The Bridge: Arguably the most opinionated generation to date, Gen-Z syntax is all bite, no bark.
Better to Give Than to Receive?
Remember how extreme language was a few decades ago? We casually threw around words like “sucks”, “awesome”, “love”, and “hate” to critique any and everything (hey Google, look up: hyperbole). Now, Gen-Z’s response to the linguistics of their predecessors is…rather demure.
“Giving”, a verbal thumbs up, is a trending term that your kids are using to show their approval – without appearing too excited…obviously. Like most things, the genius lies in the simplicity of the word, keeping with Gen-Z’s appreciation of transparency and clear communication.
Confused? Don’t worry, let’s see how it’s used:
- “Your fit is giving” = I really like your outfit.
- “It’s giving.” = I’m truly enjoying this/that.
- “What does it give?” = What’s it like? / Will I enjoy this?
Think of it like lingo Sriracha, it goes great with everything.
As critics, Gen-Z aren’t into excessive tear downs, or problematic language, but this doesn’t mean they hold back their opinion. In fact, there’s almost a Southern hospitality-esque language matrix they inhabit. Where a Southerner might say “Bless your heart”, politely indicating a social faux pas, Gen-Z is quick to let you know “It’s not giving”.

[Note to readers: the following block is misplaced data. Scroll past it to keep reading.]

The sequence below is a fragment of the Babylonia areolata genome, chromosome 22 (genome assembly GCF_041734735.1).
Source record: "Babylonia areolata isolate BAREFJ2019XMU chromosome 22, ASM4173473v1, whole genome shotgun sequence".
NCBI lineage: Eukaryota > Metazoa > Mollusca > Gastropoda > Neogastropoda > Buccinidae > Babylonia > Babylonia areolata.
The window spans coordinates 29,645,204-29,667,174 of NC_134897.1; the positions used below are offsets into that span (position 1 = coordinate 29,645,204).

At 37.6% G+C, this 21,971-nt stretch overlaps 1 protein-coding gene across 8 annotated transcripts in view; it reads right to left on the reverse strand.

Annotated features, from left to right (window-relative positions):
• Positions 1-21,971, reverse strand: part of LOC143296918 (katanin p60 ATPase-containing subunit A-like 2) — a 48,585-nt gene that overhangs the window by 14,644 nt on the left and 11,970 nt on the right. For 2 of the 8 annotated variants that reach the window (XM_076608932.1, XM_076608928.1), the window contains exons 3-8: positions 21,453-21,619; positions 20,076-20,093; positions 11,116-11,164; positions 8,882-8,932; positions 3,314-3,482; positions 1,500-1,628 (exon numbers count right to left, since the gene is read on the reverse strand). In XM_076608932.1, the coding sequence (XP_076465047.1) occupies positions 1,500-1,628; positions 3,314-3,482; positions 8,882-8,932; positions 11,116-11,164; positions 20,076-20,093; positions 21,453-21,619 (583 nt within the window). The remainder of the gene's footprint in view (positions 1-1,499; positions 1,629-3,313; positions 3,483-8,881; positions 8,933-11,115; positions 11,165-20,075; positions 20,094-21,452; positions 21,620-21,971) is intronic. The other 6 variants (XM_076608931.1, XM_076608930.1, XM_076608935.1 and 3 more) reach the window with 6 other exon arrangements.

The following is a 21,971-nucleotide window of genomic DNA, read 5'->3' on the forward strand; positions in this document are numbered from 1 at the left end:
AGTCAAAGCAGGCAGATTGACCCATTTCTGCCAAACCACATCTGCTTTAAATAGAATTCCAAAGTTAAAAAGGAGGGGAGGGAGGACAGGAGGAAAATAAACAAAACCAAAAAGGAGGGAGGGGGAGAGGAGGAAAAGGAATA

This polite turn of phrase is almost exclusively used to correct cringey behavior, or dissuade friends from wasting their time. We’re not gonna leave you hanging, check out how it’s used below:
- “That movie wasn’t giving.” = That was a terrible movie and a waste of time.
- “I don’t want to go there, it never gives.” = I’m not coming, it’s never fun.
- “It’s not giving.” = This is the worst thing I have ever experienced.
It may sound polite, but the implications are serious.Think our posts are giving? Let us know in the comments @thegenbridge